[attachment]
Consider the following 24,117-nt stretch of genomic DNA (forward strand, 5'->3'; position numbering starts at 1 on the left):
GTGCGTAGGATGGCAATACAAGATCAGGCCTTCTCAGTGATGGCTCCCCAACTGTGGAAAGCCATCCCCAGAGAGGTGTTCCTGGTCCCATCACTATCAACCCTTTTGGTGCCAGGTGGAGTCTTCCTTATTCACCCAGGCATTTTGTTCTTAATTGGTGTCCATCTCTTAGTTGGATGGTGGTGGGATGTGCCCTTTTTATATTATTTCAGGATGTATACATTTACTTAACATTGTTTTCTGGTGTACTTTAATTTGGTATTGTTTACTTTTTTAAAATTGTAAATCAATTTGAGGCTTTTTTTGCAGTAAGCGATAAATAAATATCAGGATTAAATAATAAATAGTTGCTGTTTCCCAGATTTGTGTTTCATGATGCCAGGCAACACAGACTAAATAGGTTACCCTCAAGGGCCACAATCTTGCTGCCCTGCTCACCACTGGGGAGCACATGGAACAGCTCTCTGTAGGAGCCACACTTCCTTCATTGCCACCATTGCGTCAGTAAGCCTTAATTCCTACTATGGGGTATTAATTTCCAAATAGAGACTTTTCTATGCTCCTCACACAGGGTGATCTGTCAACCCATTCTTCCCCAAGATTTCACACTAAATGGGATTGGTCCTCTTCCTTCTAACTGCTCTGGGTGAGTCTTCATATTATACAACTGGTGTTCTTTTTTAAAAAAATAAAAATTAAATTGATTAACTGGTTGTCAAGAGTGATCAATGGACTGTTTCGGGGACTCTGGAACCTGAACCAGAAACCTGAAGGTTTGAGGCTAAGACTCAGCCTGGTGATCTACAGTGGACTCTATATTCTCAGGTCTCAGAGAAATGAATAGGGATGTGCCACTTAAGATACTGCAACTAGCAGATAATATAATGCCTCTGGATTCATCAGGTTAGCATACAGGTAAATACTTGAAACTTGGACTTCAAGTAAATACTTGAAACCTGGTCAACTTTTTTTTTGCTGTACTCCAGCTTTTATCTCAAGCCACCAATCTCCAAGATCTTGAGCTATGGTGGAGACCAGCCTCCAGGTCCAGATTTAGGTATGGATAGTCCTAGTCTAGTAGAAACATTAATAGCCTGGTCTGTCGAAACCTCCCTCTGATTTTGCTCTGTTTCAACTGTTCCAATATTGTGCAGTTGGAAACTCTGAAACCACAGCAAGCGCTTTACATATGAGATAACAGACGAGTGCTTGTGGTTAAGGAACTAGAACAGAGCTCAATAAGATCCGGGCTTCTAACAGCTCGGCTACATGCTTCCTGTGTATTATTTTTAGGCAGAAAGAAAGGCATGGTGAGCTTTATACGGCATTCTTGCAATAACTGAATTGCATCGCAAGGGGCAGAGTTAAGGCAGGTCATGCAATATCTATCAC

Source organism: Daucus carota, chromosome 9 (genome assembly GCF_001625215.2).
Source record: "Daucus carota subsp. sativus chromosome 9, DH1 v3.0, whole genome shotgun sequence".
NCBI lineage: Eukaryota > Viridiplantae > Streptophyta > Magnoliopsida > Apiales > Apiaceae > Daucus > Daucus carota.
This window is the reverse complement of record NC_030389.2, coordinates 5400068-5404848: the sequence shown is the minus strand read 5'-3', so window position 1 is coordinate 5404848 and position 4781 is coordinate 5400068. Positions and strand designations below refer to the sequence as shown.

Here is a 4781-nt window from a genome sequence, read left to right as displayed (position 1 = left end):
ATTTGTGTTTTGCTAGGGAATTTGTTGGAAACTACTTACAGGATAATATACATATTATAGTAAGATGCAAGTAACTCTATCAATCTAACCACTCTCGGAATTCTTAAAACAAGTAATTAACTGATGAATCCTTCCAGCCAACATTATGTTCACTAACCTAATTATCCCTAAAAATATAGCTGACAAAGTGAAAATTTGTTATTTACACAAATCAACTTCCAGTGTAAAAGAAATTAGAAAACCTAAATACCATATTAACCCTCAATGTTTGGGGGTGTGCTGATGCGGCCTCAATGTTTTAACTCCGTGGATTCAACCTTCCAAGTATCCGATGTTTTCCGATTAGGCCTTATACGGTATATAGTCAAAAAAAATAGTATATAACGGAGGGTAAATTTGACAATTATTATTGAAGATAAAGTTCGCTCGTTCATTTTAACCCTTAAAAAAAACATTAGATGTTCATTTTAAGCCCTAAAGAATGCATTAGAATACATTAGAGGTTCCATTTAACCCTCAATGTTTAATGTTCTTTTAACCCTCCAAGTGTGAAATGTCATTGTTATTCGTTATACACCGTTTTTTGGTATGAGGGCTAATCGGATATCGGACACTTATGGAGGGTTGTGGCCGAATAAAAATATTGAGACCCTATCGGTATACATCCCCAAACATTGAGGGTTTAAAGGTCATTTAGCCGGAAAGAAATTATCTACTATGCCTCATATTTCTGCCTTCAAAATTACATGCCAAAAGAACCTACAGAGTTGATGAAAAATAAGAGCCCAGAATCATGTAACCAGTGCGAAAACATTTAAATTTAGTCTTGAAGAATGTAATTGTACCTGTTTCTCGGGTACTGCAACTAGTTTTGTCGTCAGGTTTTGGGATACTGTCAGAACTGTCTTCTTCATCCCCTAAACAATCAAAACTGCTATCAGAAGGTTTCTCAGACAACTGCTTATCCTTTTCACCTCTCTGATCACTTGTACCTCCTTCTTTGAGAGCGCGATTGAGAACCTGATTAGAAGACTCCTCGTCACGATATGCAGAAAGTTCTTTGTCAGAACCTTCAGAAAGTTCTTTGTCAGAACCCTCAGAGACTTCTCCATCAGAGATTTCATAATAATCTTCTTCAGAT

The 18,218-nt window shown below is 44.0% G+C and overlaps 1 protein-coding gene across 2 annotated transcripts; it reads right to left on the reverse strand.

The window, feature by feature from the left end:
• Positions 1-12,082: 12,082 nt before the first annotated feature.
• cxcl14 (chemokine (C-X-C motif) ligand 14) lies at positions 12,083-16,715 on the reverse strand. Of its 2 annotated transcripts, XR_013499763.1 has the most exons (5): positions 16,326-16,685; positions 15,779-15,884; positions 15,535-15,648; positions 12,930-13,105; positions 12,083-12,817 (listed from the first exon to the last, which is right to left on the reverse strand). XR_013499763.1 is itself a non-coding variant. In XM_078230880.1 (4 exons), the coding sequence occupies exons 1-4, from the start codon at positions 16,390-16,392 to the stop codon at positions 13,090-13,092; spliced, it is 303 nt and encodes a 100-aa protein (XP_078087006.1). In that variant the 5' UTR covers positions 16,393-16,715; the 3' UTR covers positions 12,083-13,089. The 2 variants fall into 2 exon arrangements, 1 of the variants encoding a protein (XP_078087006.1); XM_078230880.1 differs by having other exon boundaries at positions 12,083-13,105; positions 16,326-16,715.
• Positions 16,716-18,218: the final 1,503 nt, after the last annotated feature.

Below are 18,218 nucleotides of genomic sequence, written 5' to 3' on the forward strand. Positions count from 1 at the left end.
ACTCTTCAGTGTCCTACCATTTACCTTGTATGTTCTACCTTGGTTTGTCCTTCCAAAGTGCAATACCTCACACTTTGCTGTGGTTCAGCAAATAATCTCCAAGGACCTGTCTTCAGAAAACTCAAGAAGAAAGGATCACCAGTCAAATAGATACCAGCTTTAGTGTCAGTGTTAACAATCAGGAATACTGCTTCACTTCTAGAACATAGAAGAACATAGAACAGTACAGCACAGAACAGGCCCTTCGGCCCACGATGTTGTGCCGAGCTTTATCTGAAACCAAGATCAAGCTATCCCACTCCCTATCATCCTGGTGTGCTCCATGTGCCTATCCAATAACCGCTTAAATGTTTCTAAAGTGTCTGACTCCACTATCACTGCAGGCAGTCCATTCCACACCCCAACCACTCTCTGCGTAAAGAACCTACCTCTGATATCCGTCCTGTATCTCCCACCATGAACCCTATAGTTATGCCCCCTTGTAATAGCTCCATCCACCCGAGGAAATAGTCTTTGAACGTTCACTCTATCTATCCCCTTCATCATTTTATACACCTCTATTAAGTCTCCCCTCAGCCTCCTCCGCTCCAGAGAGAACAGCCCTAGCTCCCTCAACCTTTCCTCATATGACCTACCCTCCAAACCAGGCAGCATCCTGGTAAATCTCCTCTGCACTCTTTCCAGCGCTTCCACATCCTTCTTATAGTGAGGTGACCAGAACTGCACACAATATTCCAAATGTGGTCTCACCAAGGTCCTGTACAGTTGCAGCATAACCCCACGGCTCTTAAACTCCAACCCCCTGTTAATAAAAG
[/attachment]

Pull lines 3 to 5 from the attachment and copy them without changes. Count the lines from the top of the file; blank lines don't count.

Source organism: Daucus carota, chromosome 9 (genome assembly GCF_001625215.2).
Source record: "Daucus carota subsp. sativus chromosome 9, DH1 v3.0, whole genome shotgun sequence".
NCBI lineage: Eukaryota > Viridiplantae > Streptophyta > Magnoliopsida > Apiales > Apiaceae > Daucus > Daucus carota.